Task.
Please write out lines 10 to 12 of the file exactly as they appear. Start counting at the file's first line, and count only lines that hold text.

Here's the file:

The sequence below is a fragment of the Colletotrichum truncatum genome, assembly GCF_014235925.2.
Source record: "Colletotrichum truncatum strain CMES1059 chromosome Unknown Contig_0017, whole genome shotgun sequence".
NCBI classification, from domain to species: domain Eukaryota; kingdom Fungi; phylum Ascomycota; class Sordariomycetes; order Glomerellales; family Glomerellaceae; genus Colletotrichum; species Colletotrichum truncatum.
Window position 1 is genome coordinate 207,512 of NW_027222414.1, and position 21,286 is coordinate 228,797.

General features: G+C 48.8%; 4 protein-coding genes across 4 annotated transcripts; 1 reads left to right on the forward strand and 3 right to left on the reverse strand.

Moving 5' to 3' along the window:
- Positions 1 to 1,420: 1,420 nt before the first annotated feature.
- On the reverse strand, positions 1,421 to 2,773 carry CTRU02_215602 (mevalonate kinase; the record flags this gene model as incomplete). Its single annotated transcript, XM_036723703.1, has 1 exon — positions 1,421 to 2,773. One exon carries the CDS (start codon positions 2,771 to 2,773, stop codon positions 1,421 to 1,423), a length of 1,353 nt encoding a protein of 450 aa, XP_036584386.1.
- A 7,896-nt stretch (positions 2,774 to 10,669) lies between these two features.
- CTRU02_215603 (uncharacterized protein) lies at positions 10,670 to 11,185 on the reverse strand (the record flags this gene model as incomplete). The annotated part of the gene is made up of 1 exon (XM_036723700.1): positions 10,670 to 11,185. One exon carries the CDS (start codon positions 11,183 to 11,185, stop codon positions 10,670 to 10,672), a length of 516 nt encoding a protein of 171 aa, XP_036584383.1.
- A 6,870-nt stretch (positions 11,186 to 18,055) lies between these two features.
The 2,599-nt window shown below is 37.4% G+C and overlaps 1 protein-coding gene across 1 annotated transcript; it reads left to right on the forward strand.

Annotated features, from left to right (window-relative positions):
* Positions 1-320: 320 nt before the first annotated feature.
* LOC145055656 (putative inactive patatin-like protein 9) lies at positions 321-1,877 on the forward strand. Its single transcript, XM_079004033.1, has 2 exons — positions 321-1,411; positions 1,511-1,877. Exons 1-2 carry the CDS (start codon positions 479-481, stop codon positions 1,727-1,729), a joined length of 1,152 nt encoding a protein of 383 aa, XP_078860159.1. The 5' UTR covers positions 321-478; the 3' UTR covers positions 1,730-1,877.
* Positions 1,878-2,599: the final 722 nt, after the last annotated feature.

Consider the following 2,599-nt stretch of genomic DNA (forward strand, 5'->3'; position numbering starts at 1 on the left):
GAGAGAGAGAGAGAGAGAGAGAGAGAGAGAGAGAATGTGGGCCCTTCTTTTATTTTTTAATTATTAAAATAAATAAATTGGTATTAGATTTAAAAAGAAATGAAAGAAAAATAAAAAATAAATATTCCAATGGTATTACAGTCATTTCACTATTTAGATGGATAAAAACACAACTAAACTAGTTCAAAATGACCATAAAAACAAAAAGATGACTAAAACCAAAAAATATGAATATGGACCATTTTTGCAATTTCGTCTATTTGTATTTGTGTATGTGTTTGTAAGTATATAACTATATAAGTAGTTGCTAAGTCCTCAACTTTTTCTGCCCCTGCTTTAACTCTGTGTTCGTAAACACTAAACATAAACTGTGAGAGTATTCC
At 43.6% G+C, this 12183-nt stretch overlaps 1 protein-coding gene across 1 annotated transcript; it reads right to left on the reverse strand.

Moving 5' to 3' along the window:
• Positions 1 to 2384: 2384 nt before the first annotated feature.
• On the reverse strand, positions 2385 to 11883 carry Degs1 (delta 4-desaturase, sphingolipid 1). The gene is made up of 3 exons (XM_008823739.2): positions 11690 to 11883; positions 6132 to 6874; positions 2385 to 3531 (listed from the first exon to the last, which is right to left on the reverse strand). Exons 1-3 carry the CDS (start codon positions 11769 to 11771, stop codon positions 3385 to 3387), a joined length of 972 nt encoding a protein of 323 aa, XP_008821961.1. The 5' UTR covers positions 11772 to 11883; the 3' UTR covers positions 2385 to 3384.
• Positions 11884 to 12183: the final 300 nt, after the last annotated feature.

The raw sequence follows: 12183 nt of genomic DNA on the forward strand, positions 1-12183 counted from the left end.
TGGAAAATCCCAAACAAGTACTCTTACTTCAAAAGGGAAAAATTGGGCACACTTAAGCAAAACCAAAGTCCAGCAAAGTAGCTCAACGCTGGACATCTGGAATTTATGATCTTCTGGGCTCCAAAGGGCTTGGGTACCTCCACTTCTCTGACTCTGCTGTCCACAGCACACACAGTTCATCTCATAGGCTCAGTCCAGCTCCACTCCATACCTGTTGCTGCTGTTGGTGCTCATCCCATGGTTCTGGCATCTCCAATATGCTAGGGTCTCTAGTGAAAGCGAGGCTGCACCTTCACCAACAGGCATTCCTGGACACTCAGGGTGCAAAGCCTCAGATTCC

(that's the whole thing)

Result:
- CTRU02_215603 (uncharacterized protein) lies at positions 10,670 to 11,185 on the reverse strand (the record flags this gene model as incomplete). The annotated part of the gene is made up of 1 exon (XM_036723700.1): positions 10,670 to 11,185. One exon carries the CDS (start codon positions 11,183 to 11,185, stop codon positions 10,670 to 10,672), a length of 516 nt encoding a protein of 171 aa, XP_036584383.1.
- A 6,870-nt stretch (positions 11,186 to 18,055) lies between these two features.
The 2,599-nt window shown below is 37.4% G+C and overlaps 1 protein-coding gene across 1 annotated transcript; it reads left to right on the forward strand.